The Complete Idiot’s Guide To Irish History And Culture, by Sonja Massie
Although I am generally fond of the Idiot’s Guide series , I found this book to be somewhat dissatisfying on at least a couple of grounds that are worthy of comment. This book seems to assume that the reader is Catholic Irish, for even though the authors claim that those of us, myself included, who spring from Scot-Irish Protestant ancestry are to consider ourselves Irish, the book ignores some of the surnames that were a part of the Ascendancy and the book ignores any discussion on one of the foremost Irish writers and thinkers of the 20th century, namely C.S. Lewis, whose father was a noted Ulster Protestant barrister and whose mother was one of the more important pioneers in Irish university education for women. When added to this is a tendency of the author to promote blarney about St. Patrick from Catholic sources that downplay his Sabbatarian roots , the book itself shows itself to be unreliable because it contains a great deal of strident editorializing against the English and Scot-Irish, as well as against Christian morality in general (namely in moral opposition to divorce, abortion, and gay marriage) while not including key aspects of Irish history and culture that are simply inconvenient to the author’s agenda.
That said, for those who do have Irish ancestry and are proud of about it, this book has much to offer in spite of its biases and its omissions. In terms of its contents, the book contains five parts with twenty-five chapters that take up a bit more than 250 pages of material. Part One introduces Ireland as a mystical land of magical people and looks at the way that the Irish celebrate life, death, and marriage with music and dancing. Part two introduces Irish history, beginning with the hazy prehistory of Ireland, including the time when Ireland was only inhabited by animals, before its chapter on Celtic culture full of stereotypes and its chapter on St. Patrick. The next twelve chapters after this contain a long litany of complaints about various invaders and various difficult times in Irish history, starting with the Viking Invasion, the beginning of the Norman invasion, the early period of Anglo-Norman rule in the Pale of Ireland, the battle between the Earls and the English crown over domination of Ireland, the Tudor and Stuart period, the atrocities of Cromwell , the oppression of the 18th and early 19th centuries, the Great Hunger, Irish emigration abroad, the Irish revolts of the early 1900s, the birth of the Irish Free State, Irish history since independence. The next three chapters give the author’s highly selective picture of Erin’s hall of fame, with a look at politicians, soldiers, police, and boxers, then a look at Irish bards, and a chapter on Ireland’s controversial theatrical history. The last four chapters point out what the author thinks Ireland still has to offer, including the lore of Ireland, tourism, Irish music, sports, and crafts, and a list of a few representative surnames from Ireland’s counties to aid Irish-Americans in searching their family roots. Sprinkled throughout the book are various insets that give advice on how the reader can “speak plain Irish,” say something that “tisin’t so,” or give random information with the “gift of gab.”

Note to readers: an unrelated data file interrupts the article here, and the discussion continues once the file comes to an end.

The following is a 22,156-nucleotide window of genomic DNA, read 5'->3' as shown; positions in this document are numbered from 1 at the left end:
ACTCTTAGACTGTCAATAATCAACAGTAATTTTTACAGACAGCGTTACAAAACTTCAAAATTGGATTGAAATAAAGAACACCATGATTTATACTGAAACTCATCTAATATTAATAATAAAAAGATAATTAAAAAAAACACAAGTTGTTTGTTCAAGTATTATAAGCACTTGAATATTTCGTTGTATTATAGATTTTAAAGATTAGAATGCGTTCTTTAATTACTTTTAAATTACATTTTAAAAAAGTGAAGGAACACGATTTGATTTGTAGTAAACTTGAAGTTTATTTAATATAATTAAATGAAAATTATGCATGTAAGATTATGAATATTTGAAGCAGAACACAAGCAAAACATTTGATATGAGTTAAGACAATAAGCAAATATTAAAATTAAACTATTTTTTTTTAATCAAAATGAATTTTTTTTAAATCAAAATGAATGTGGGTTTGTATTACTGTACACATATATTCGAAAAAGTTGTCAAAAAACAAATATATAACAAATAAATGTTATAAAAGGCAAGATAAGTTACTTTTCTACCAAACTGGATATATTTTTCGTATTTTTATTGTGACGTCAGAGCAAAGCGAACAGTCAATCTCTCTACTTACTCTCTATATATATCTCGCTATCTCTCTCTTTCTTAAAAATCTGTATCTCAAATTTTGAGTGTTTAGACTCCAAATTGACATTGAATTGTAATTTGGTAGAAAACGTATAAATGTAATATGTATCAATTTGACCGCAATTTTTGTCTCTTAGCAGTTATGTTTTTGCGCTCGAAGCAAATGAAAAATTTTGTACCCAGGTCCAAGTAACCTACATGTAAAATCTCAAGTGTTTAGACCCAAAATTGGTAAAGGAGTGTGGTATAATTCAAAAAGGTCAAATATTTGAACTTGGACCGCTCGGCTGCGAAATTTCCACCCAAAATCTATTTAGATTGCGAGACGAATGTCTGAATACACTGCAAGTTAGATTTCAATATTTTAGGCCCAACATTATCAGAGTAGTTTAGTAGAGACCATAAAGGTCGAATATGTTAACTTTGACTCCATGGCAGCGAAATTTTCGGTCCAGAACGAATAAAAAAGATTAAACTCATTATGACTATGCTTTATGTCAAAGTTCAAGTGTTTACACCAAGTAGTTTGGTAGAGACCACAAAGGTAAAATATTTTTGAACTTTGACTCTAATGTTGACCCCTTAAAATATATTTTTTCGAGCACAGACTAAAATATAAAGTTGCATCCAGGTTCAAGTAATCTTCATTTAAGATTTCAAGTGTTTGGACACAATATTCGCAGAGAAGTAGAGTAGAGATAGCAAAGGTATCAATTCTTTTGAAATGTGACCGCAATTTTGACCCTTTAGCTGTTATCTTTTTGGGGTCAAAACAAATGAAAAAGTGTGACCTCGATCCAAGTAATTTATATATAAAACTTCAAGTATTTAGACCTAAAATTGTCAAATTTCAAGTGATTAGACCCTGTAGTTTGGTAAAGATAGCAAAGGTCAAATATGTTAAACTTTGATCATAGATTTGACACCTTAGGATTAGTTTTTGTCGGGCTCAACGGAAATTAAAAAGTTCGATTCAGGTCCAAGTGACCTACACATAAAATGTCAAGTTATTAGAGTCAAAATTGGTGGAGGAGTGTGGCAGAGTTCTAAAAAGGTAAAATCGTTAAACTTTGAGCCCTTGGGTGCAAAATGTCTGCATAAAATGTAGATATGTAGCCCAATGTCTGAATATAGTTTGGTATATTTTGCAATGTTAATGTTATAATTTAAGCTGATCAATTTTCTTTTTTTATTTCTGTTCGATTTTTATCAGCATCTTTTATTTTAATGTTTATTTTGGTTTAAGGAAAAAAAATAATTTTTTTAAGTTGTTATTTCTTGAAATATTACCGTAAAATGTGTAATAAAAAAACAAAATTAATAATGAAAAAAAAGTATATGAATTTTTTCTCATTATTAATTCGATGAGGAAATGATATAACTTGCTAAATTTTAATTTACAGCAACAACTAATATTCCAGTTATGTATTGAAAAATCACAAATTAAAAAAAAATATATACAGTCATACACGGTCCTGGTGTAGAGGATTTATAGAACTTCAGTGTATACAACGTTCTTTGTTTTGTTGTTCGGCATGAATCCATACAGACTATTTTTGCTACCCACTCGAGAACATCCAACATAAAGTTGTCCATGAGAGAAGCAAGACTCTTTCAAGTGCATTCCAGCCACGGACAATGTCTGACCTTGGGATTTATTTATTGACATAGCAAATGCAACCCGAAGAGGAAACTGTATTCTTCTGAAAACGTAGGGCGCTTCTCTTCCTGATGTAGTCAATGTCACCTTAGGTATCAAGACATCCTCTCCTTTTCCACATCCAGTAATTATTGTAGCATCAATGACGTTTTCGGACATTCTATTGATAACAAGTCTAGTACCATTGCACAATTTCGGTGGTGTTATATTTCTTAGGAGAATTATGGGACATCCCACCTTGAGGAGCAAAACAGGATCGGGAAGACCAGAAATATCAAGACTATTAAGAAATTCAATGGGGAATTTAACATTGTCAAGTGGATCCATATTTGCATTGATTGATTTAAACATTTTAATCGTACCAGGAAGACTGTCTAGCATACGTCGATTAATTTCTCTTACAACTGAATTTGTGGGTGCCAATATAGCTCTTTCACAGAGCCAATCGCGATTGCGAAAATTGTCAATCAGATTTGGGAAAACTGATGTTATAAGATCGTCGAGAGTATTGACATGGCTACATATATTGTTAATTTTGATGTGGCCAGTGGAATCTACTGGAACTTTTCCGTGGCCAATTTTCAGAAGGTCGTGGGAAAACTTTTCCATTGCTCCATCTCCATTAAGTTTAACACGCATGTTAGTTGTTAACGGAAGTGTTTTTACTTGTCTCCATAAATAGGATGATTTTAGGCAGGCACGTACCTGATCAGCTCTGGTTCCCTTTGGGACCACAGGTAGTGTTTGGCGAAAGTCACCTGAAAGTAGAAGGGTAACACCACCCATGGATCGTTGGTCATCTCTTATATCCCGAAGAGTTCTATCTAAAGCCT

This book, for all of its gab and the obvious love of the author for the subject, is a prime example of what happens when people who have an ax to grind end up spending a great deal of time that could have been spent celebrating the history of the Irish instead participating in a lengthy litany of complaints about others. All throughout Irish prehistory, the division of Ireland’s own peoples and their general backwardness have prompted invasion after invasion–one has the Tuatha de Danaan, the Milesians, the beaker folk, the Celts, the Vikings, and then the Norman-English and Scot-Irish over the course of many millennia. A great deal of this book consists of a great deal of whining and complaining, and given the book’s major omissions, it clearly is telling a bias and incomplete story. By celebrating crooked politicians, murdering revolutionary “freedom fighters,” and decadent peddlers of debauched culture, the author shows herself to be no friend to the moral or ethical well-being of the Irish people, and someone more interested in holding a grudge than in encouraging a genuine appreciation of what is best about Irish culture, like its rule of law and respect for women. All too truly what the author says about the Irish is true of the author as well, in a way that makes this book a lesser achievement than it could have been: “The Irish have been accused of being a melancholy people, and we often are. It has been said we hold a grudge, and we sometimes do. We have a reputation for being pensive at times, for having a black sense of humor, and for embracing the dark side of life; that reputation is well-earned. We are a people who appreciate contrast. We know that good shines brightest when surrounded by the darkness of evil. A spring morning is all the sweeter when it follows a harsh winter. We laugh so heartily because we have wept so bitterly (25).” This book would have been better had it not been filled with so much evil, especially evil praised by the author because it was against Protestant Ulstermen, against the unborn, or against the English.
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